– No Tears in the Loss Landscape –
In her essay Does HAL Cry Digital Tears?, Rosalind W. Picard mentions how an intelligent compu-ter—HAL from 2001: a Space Odyssey to be specific—achieves aesthetic appreciation. As she reports, HAL expresses a certain judgment about a drawing made by his human friend; “that is a nice ren-dering, Dave. I think you’ve improved a great deal,” HAL declares.
Delving into the role that emotions play in the interaction between humans and machines, Picard highlights the breakthrough of a computer enjoying a pretty artwork. If emotions are important for the computer of the future, for its proper functioning in an efficient society, the very sophisticated emotion of aesthetic pleasure must be the end of the quest for this computer perfection; a true Eu-reka moment.
Picard adds that the mere realism of Dave’s drawing is of course not sufficient to justify the com-puter’s positive review of it. No proper art connoisseur would be content with a merely realistic drawing, and neither would a proper mechanised art connoisseur. The sophisticated HAL critic is more than an image matcher. HAL understands art, and takes pleasure from it. It even expresses an opinion: “what a nice rendering, Dave.”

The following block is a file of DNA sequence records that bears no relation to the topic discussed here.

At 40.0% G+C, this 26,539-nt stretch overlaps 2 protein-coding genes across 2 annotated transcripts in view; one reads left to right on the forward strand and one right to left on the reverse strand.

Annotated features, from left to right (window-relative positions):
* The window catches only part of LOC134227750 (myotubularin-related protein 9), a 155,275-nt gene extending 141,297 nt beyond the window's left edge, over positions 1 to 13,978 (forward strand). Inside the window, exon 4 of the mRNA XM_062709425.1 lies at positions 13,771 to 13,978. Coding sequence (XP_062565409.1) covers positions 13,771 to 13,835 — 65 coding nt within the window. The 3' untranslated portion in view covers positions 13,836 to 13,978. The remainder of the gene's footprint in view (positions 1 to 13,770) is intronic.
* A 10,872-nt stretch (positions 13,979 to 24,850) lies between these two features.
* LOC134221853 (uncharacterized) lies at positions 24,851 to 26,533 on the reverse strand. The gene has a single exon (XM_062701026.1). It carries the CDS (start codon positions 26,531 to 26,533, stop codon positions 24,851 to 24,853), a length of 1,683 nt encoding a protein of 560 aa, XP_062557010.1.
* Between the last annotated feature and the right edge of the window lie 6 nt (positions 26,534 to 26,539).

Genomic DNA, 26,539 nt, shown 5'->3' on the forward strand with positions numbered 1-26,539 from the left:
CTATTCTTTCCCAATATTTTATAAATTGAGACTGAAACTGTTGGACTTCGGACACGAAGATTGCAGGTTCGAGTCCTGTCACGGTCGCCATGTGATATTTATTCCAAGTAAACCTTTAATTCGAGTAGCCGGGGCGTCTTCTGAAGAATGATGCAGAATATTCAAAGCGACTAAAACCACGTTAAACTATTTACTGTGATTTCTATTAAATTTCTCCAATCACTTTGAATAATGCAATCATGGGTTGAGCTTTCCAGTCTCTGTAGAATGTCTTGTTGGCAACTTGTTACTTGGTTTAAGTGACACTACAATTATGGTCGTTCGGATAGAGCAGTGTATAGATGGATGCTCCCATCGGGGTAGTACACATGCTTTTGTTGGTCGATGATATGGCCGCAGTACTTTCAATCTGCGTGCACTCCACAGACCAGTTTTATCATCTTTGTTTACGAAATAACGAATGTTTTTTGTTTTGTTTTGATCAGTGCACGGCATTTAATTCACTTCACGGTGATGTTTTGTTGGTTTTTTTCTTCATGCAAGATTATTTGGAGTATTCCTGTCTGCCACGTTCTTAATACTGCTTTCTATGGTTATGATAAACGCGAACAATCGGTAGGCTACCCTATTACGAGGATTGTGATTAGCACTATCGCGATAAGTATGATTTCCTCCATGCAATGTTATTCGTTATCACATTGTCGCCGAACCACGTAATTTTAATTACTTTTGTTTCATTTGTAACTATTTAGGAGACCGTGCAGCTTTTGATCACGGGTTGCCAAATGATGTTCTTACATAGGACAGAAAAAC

Towards the end of her essay, Picard concludes with a classic question, that is whether computers can be creative. Interesting or not, this question swings with anthropomorphism. It asks us to think of an autonomous computer behaving like a real person, a replicant going to an art exhibition and fool us around with the perfect imitation of an exhibition goer. A fair achievement indeed, but should we really be content with imitation?
Text by Piero Bisello